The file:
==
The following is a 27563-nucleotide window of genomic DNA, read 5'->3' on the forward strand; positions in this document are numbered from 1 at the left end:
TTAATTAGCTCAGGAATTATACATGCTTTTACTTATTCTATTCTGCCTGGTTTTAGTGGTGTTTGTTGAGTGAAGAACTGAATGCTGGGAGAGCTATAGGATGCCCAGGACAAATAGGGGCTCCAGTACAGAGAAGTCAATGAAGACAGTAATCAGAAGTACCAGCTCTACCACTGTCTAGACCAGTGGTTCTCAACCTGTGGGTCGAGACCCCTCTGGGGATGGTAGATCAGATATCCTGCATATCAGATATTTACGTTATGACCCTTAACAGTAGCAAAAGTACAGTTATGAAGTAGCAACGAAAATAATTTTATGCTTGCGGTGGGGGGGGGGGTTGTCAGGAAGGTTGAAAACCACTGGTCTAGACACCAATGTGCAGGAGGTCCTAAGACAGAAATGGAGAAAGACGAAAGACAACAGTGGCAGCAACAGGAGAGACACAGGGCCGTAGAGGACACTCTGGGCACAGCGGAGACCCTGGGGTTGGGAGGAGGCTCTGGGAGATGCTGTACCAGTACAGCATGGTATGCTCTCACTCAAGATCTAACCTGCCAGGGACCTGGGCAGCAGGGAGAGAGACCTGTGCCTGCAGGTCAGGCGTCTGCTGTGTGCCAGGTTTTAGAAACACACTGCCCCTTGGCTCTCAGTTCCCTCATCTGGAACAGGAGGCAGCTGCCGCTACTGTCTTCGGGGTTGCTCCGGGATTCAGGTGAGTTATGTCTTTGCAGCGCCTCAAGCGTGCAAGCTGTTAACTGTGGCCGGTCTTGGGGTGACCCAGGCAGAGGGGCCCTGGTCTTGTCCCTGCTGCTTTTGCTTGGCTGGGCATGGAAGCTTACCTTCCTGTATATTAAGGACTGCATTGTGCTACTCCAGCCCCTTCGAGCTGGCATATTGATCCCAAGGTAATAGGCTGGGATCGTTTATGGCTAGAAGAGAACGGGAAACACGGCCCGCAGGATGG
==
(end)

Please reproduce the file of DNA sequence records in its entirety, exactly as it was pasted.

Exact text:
The following is a 27563-nucleotide window of genomic DNA, read 5'->3' on the forward strand; positions in this document are numbered from 1 at the left end:
TTAATTAGCTCAGGAATTATACATGCTTTTACTTATTCTATTCTGCCTGGTTTTAGTGGTGTTTGTTGAGTGAAGAACTGAATGCTGGGAGAGCTATAGGATGCCCAGGACAAATAGGGGCTCCAGTACAGAGAAGTCAATGAAGACAGTAATCAGAAGTACCAGCTCTACCACTGTCTAGACCAGTGGTTCTCAACCTGTGGGTCGAGACCCCTCTGGGGATGGTAGATCAGATATCCTGCATATCAGATATTTACGTTATGACCCTTAACAGTAGCAAAAGTACAGTTATGAAGTAGCAACGAAAATAATTTTATGCTTGCGGTGGGGGGGGGGGTTGTCAGGAAGGTTGAAAACCACTGGTCTAGACACCAATGTGCAGGAGGTCCTAAGACAGAAATGGAGAAAGACGAAAGACAACAGTGGCAGCAACAGGAGAGACACAGGGCCGTAGAGGACACTCTGGGCACAGCGGAGACCCTGGGGTTGGGAGGAGGCTCTGGGAGATGCTGTACCAGTACAGCATGGTATGCTCTCACTCAAGATCTAACCTGCCAGGGACCTGGGCAGCAGGGAGAGAGACCTGTGCCTGCAGGTCAGGCGTCTGCTGTGTGCCAGGTTTTAGAAACACACTGCCCCTTGGCTCTCAGTTCCCTCATCTGGAACAGGAGGCAGCTGCCGCTACTGTCTTCGGGGTTGCTCCGGGATTCAGGTGAGTTATGTCTTTGCAGCGCCTCAAGCGTGCAAGCTGTTAACTGTGGCCGGTCTTGGGGTGACCCAGGCAGAGGGGCCCTGGTCTTGTCCCTGCTGCTTTTGCTTGGCTGGGCATGGAAGCTTACCTTCCTGTATATTAAGGACTGCATTGTGCTACTCCAGCCCCTTCGAGCTGGCATATTGATCCCAAGGTAATAGGCTGGGATCGTTTATGGCTAGAAGAGAACGGGAAACACGGCCCGCAGGATGG